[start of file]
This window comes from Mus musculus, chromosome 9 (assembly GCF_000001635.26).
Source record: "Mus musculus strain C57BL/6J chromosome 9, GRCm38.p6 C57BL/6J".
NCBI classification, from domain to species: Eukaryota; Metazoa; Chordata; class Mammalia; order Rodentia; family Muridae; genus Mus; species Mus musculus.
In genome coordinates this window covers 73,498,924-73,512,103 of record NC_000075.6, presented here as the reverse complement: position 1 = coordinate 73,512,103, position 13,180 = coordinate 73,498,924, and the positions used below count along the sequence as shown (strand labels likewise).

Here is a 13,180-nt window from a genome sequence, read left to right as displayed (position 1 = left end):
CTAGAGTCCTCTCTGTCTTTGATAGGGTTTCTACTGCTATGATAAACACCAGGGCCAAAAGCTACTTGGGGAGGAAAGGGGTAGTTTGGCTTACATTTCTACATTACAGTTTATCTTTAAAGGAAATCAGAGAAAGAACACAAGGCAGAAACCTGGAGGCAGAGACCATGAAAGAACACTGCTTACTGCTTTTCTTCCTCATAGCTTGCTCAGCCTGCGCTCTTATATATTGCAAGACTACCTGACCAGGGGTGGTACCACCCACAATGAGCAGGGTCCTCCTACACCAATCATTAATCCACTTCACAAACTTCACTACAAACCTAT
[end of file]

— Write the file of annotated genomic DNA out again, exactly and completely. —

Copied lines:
This window comes from Mus musculus, chromosome 9 (assembly GCF_000001635.26).
Source record: "Mus musculus strain C57BL/6J chromosome 9, GRCm38.p6 C57BL/6J".
NCBI classification, from domain to species: Eukaryota; Metazoa; Chordata; class Mammalia; order Rodentia; family Muridae; genus Mus; species Mus musculus.
In genome coordinates this window covers 73,498,924-73,512,103 of record NC_000075.6, presented here as the reverse complement: position 1 = coordinate 73,512,103, position 13,180 = coordinate 73,498,924, and the positions used below count along the sequence as shown (strand labels likewise).

Here is a 13,180-nt window from a genome sequence, read left to right as displayed (position 1 = left end):
CTAGAGTCCTCTCTGTCTTTGATAGGGTTTCTACTGCTATGATAAACACCAGGGCCAAAAGCTACTTGGGGAGGAAAGGGGTAGTTTGGCTTACATTTCTACATTACAGTTTATCTTTAAAGGAAATCAGAGAAAGAACACAAGGCAGAAACCTGGAGGCAGAGACCATGAAAGAACACTGCTTACTGCTTTTCTTCCTCATAGCTTGCTCAGCCTGCGCTCTTATATATTGCAAGACTACCTGACCAGGGGTGGTACCACCCACAATGAGCAGGGTCCTCCTACACCAATCATTAATCCACTTCACAAACTTCACTACAAACCTAT